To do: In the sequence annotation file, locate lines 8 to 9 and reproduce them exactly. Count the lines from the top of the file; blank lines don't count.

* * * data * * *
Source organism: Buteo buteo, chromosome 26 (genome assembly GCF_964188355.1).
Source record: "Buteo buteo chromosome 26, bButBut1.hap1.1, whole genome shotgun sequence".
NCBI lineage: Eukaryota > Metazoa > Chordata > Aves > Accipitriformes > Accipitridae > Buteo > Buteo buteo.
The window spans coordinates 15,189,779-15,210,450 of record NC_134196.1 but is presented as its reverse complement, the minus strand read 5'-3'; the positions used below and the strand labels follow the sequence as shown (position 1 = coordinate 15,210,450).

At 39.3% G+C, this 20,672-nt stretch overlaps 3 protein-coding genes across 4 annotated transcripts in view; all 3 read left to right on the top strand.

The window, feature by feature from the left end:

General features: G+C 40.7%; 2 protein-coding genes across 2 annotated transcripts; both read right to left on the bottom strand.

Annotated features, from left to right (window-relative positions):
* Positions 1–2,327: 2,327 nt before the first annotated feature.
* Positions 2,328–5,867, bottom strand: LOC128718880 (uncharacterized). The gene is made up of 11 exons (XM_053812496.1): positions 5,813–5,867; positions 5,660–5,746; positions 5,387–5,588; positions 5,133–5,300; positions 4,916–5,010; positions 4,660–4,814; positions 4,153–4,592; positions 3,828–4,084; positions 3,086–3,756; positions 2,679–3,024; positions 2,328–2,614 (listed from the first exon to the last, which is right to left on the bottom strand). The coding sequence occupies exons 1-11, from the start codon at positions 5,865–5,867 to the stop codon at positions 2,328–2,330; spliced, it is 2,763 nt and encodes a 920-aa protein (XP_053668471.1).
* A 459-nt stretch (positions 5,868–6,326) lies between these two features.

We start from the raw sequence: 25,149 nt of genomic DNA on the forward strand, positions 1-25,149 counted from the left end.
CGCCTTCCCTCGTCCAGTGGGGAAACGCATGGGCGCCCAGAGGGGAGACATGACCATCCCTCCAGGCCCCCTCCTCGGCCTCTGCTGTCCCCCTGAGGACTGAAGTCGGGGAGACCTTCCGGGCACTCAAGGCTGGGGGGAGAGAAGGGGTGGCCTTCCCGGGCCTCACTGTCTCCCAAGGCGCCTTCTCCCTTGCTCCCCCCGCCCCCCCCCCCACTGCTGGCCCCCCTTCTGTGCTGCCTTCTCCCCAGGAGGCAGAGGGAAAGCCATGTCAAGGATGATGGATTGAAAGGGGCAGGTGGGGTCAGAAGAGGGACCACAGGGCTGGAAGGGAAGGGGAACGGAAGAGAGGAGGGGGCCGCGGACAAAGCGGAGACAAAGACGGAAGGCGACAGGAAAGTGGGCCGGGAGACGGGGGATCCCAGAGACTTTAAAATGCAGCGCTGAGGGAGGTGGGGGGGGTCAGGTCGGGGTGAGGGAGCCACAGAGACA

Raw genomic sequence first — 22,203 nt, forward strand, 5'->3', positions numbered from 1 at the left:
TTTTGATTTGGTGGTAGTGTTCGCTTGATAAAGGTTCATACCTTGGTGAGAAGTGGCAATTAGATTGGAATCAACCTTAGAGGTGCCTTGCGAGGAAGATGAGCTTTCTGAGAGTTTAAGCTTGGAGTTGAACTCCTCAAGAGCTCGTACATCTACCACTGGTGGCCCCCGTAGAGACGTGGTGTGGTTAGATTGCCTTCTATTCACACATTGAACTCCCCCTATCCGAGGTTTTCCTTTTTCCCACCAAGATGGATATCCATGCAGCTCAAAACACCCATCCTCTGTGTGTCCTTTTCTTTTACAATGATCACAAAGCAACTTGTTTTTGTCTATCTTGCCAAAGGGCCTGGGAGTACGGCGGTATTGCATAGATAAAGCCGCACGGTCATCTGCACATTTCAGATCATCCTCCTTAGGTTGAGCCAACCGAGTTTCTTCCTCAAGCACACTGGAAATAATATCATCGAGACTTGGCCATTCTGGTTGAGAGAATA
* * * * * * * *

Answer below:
Annotated features, from left to right (window-relative positions):
* Positions 1–2,327: 2,327 nt before the first annotated feature.